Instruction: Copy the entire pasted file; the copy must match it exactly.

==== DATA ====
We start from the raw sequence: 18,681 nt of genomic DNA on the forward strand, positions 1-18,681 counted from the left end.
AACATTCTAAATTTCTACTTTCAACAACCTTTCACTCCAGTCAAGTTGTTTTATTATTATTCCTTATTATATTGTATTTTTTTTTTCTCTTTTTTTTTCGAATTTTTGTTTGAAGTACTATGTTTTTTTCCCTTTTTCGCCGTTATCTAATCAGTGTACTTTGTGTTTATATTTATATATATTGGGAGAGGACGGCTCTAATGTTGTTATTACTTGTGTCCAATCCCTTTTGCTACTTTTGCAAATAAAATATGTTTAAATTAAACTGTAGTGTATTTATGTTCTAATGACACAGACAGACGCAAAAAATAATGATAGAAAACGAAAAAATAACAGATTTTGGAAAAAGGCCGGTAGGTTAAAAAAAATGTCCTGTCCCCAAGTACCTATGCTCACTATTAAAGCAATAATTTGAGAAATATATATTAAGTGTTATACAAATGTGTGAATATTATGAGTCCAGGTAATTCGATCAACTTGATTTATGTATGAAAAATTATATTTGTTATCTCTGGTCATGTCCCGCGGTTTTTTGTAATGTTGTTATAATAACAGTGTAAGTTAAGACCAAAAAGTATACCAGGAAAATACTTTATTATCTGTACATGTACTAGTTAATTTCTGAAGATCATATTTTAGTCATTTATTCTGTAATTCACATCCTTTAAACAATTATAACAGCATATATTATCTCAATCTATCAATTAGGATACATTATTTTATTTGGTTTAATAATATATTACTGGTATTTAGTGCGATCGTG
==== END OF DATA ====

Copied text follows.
We start from the raw sequence: 18,681 nt of genomic DNA on the forward strand, positions 1-18,681 counted from the left end.
AACATTCTAAATTTCTACTTTCAACAACCTTTCACTCCAGTCAAGTTGTTTTATTATTATTCCTTATTATATTGTATTTTTTTTTTCTCTTTTTTTTTCGAATTTTTGTTTGAAGTACTATGTTTTTTTCCCTTTTTCGCCGTTATCTAATCAGTGTACTTTGTGTTTATATTTATATATATTGGGAGAGGACGGCTCTAATGTTGTTATTACTTGTGTCCAATCCCTTTTGCTACTTTTGCAAATAAAATATGTTTAAATTAAACTGTAGTGTATTTATGTTCTAATGACACAGACAGACGCAAAAAATAATGATAGAAAACGAAAAAATAACAGATTTTGGAAAAAGGCCGGTAGGTTAAAAAAAATGTCCTGTCCCCAAGTACCTATGCTCACTATTAAAGCAATAATTTGAGAAATATATATTAAGTGTTATACAAATGTGTGAATATTATGAGTCCAGGTAATTCGATCAACTTGATTTATGTATGAAAAATTATATTTGTTATCTCTGGTCATGTCCCGCGGTTTTTTGTAATGTTGTTATAATAACAGTGTAAGTTAAGACCAAAAAGTATACCAGGAAAATACTTTATTATCTGTACATGTACTAGTTAATTTCTGAAGATCATATTTTAGTCATTTATTCTGTAATTCACATCCTTTAAACAATTATAACAGCATATATTATCTCAATCTATCAATTAGGATACATTATTTTATTTGGTTTAATAATATATTACTGGTATTTAGTGCGATCGTG